When I was a child, I was fascinated by the stories of Greek mythology. It probably started with a book on the subject by Ingri and Edgar Parin D'Aulaire, a husband and wife pair who wrote and illustrated children's books on myths and legends, among other things. I devoured as much as I could on the subject of Greek gods, heroes, and monsters, and the fascination has continued on ever since. I remember occasional visits to the Royal Ontario Museum (a place I really must revisit post haste) and peering at old Greek vases with imagery out of mythology etched onto each of them.
Well, let it not be said that Greek mythology isn't a source for Hollywood inspiration. It's a trend that comes and goes; the films which owed much to the work of special effects master Ray Harryhausen mined the stories decades ago, and in more recent years, we've seen a bit of a return to the genre. Not always for the better, however. Troy refashioned the story of the Trojan War. 300 mixed together history and ridiculousness (believe me, I hate that movie) to tell a story based loosely on the last stand of Spartan warriors against an invading army. And Clash Of The Titans was a remake of the original, the last major work done by Harryhausen himself.
|Zeus, not releasing a Kraken|
Both versions were loose adaptations of the Perseus myth, the more recent version even looser. By the end of that film, Perseus (Sam Worthington), having slain the Medusa and the Kraken, turns his back on his godly father Zeus (Liam Neeson), not to mention the mythological bride he was meant to be with, Andromeda, for a quiet life with Io (Gemma Arterton). In the myth, of course, this was pretty much the last we really see of Perseus, settling down to a life with Andromeda as a king and queen. Instead, the demonic studio executives (homo studious demonicus) decided to mess with the myth and make a sequel. The first film, cheesy and overblown, got something of a mixed reaction among audiences and critics back in the day; it got a quick glossover in the 3D format at the time (damn you, 3D technojunkies, why can't you just crawl back into the hole where you came from?). The studio execs figured, hey, why not bring it back again?
|Why can't the Chimera just finish him off fast?|
The result is Wrath Of The Titans. The film picks up several years later. Perseus (still Worthington, more's the pity) is living a quiet life as a widower with a son, Helius. His erstwhile dad comes to see him, telling him that the power of the gods is decreasing, thanks to all those thoughtless mortals not paying much homage as they used to. Perseus, who's had a mad-on for the gods and his dad most of his life, doesn't really care. Zeus and Poseidon (Danny Huston) descend to meet with their brother Hades (Ralph Fiennes); the three brothers have the look of Jerry Garcia going on with the whole long hair and scraggly beard thing. You're half expecting a Grateful Dead reunion. Zeus and Poseidon are betrayed by Hades and the war god Ares (Edgar Ramirez), who plot to remain immortal by draining Zeus to revive the father of the gods, Cronos, one time leader of the Titans back in the day before Zeus beat down his daddy....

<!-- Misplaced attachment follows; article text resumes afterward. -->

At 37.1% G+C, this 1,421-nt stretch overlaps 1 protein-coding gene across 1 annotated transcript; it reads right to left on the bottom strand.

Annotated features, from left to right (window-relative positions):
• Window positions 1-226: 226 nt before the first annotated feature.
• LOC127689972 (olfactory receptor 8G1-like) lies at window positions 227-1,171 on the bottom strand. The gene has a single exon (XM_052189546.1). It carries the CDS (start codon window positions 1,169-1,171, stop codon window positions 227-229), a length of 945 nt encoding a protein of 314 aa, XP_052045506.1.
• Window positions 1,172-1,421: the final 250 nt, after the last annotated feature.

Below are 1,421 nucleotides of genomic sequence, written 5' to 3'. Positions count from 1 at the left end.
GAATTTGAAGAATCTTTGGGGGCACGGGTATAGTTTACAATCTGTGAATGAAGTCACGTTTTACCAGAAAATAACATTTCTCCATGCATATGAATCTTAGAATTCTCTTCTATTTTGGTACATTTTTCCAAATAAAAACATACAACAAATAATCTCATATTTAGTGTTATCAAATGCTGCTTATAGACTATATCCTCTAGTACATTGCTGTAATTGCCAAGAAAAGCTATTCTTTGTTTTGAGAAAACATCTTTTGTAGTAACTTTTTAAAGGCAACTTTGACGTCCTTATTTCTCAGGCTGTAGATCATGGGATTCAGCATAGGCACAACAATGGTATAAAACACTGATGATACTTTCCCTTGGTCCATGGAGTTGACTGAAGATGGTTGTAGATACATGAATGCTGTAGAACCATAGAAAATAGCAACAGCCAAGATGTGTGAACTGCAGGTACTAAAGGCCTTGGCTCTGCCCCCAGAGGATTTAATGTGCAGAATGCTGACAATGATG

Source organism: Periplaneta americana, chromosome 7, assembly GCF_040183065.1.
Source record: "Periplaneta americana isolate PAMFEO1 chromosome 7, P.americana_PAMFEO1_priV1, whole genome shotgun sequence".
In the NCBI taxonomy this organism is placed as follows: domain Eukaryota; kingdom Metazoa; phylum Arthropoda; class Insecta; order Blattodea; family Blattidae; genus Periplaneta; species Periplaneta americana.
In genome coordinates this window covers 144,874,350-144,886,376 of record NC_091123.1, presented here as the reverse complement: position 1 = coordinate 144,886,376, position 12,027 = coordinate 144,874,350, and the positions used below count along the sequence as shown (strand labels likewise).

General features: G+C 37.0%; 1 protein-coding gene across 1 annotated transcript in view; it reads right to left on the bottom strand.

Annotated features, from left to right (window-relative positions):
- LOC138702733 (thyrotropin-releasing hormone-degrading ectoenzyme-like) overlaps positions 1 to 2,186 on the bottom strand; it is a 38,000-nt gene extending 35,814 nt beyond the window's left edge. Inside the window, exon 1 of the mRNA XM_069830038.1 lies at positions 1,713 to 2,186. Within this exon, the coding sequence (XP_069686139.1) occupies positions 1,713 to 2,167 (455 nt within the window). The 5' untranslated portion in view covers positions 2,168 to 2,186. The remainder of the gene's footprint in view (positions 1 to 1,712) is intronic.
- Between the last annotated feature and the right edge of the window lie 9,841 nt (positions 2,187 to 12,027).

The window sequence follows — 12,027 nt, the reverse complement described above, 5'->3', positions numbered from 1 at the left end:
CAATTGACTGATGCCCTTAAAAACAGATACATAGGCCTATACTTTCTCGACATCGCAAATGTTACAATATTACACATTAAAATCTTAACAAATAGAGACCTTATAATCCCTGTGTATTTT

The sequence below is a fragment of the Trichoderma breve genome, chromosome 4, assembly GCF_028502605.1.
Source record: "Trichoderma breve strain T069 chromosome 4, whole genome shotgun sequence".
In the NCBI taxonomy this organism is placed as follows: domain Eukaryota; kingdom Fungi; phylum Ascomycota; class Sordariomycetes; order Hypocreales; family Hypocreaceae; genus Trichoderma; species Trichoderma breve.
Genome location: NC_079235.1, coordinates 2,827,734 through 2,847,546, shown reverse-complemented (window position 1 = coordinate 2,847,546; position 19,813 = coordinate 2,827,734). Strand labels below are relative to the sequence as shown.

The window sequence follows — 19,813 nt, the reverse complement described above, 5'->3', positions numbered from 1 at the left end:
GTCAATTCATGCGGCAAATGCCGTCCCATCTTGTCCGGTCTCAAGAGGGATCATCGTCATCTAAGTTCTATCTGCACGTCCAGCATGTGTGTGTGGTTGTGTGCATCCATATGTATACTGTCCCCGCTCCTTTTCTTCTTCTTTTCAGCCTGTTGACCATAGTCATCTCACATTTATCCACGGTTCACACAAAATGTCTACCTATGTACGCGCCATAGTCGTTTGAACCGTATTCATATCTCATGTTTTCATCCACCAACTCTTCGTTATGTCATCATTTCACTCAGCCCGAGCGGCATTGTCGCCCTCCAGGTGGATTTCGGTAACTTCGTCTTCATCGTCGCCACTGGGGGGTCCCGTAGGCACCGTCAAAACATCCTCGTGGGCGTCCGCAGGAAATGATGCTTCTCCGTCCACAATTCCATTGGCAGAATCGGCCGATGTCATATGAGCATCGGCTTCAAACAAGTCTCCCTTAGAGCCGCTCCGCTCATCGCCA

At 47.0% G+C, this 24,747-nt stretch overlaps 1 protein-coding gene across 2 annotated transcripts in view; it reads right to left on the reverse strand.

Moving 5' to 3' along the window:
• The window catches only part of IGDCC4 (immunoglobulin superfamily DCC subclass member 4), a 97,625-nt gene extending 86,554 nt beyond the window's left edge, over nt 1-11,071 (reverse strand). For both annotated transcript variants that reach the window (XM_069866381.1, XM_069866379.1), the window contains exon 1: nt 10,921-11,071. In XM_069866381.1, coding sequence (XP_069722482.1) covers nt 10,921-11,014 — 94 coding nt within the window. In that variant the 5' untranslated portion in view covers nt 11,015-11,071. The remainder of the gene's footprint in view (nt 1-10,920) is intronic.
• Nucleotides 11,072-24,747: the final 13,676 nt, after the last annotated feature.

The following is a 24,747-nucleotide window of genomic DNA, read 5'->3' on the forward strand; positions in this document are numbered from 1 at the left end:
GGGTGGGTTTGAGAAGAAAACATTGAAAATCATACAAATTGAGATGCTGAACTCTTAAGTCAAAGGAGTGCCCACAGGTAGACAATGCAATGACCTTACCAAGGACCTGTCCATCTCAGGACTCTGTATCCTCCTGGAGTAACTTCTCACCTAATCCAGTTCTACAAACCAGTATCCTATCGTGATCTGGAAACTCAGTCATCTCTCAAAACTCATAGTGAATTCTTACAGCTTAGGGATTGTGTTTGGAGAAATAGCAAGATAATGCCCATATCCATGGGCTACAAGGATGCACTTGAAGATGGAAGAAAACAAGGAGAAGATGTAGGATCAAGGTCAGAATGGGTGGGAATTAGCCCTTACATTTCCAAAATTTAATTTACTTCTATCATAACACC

Confused yet? You will be....
|Zeus, Hades, and Ares|
Zeus is held captive. The wounded Poseidon escapes. Lots of Big Bads start to escape from the underworld, including one that destroys Perseus' village. Poseidon fills in his nephew on what's happening, and insists that Perseus must stop the machinations of Hades and Ares. To do so, he needs help, enlisting Queen Andromeda (the lovely Rosamund Pike, in a recast), Poseidon's son Agenor (Toby Kebbel, channeling the world's most annoying man, Russell Brand), and Hephaestus, the ingenious engineer of the gods, the lord of the forge. It's the last one of that trio who knows the way down into Tartarus, and who's all too briefly played by the always outstanding Bill Nighy. Perseus, Andromeda, Agenor, and a team of soldiers (soon to be monster fodder) are kitted up and led to the entrances into the underworld by Hephaestus, and down they go to their destiny.
|No, this isn't the X-Men's Cyclops....|
Really confused yet? Join the crowd. The film works, I suppose, as pure fluff and popcorn entertainment. Beyond that, it's not to be taken seriously. Director Jonathan Liebesman steps up to helm the sequel, and it's a bit of a muddle and a mess, with some assets and some liabilities. First, the liabilities: the special effects are a clutter, feeling not particularly well done. I chose not to see it in 3D, a format that frankly leaves me with a headache. It's a bloody annoying gimmick, and Hollywood really, really has to stop using it. The special effects themselves were inconsistent, and that's headache enough.